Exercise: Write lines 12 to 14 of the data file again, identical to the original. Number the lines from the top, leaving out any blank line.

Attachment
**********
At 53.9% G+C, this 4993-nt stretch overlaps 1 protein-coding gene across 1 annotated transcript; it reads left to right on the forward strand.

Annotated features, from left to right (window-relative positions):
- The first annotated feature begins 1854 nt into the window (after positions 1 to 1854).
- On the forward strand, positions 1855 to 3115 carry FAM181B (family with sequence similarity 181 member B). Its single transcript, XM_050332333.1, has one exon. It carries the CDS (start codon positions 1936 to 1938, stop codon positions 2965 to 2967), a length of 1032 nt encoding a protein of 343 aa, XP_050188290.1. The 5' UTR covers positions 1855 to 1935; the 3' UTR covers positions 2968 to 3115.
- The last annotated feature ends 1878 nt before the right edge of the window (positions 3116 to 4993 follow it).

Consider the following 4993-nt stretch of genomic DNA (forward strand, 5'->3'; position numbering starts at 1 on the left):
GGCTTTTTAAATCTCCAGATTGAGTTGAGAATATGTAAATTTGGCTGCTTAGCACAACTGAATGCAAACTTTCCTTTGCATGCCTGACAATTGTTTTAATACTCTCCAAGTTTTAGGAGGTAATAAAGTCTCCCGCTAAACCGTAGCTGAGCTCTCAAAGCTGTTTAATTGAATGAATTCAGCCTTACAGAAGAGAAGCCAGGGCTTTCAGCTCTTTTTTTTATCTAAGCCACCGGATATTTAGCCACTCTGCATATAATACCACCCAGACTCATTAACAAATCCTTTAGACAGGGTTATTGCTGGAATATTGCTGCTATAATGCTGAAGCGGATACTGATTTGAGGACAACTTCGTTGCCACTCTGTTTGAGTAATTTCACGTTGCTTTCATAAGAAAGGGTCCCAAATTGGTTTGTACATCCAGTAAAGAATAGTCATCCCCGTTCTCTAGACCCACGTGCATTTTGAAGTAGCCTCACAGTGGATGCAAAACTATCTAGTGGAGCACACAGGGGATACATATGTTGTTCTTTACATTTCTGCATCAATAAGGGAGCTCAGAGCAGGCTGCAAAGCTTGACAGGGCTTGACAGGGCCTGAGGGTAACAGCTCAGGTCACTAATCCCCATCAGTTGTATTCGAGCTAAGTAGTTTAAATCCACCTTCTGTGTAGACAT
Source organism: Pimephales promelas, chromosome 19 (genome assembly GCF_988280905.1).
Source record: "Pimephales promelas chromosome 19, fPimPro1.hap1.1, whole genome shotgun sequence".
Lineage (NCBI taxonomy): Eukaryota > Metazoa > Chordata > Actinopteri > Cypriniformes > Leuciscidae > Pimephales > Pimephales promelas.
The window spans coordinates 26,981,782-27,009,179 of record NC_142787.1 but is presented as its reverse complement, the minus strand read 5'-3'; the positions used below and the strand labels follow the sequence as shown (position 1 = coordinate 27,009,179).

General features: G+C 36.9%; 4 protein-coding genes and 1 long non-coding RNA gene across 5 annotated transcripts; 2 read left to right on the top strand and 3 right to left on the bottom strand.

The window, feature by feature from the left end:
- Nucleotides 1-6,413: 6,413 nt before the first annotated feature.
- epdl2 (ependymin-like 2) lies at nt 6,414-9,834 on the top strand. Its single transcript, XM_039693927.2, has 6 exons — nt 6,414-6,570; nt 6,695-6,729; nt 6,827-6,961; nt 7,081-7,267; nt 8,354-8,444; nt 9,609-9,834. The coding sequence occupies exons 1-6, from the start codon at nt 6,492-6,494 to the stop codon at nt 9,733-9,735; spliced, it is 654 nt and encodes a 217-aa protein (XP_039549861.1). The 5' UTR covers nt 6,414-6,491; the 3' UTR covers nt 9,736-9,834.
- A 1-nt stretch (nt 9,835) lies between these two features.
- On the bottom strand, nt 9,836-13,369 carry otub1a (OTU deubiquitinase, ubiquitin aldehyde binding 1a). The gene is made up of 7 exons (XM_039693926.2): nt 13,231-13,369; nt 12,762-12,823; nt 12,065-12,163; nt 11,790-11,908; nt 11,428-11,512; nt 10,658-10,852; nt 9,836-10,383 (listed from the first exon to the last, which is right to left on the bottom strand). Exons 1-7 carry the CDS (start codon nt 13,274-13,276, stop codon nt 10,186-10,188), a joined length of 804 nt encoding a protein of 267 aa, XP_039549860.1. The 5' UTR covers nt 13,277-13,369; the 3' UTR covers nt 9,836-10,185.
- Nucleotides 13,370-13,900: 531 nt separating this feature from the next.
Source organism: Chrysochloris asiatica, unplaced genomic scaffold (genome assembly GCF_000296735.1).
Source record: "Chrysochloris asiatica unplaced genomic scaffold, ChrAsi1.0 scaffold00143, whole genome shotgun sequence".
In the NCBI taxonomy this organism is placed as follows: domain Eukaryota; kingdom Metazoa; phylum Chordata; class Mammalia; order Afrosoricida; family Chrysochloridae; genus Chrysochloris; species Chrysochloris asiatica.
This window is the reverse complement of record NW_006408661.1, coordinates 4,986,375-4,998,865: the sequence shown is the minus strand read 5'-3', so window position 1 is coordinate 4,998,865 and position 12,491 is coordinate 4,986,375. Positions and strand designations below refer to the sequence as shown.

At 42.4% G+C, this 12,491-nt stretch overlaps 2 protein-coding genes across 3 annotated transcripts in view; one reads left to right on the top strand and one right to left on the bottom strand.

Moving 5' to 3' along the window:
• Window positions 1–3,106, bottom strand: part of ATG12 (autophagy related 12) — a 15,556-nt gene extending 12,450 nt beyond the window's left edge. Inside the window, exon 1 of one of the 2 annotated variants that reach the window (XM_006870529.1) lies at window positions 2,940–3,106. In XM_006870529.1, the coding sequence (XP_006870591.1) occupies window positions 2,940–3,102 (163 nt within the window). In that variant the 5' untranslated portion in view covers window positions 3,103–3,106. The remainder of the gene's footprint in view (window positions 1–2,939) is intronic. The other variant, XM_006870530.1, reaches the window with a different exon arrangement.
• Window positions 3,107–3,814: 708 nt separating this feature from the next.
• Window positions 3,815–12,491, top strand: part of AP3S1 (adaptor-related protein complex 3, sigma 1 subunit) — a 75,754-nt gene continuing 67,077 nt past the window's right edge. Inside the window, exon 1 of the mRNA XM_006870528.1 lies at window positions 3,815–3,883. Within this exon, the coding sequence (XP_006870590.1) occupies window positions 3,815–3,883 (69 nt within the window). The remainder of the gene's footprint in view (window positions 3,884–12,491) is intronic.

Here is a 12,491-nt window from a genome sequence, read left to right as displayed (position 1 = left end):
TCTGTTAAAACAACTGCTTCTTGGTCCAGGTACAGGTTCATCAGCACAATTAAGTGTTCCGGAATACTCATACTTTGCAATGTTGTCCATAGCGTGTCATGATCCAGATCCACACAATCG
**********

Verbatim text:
General features: G+C 36.9%; 4 protein-coding genes and 1 long non-coding RNA gene across 5 annotated transcripts; 2 read left to right on the top strand and 3 right to left on the bottom strand.

The window, feature by feature from the left end:
- Nucleotides 1-6,413: 6,413 nt before the first annotated feature.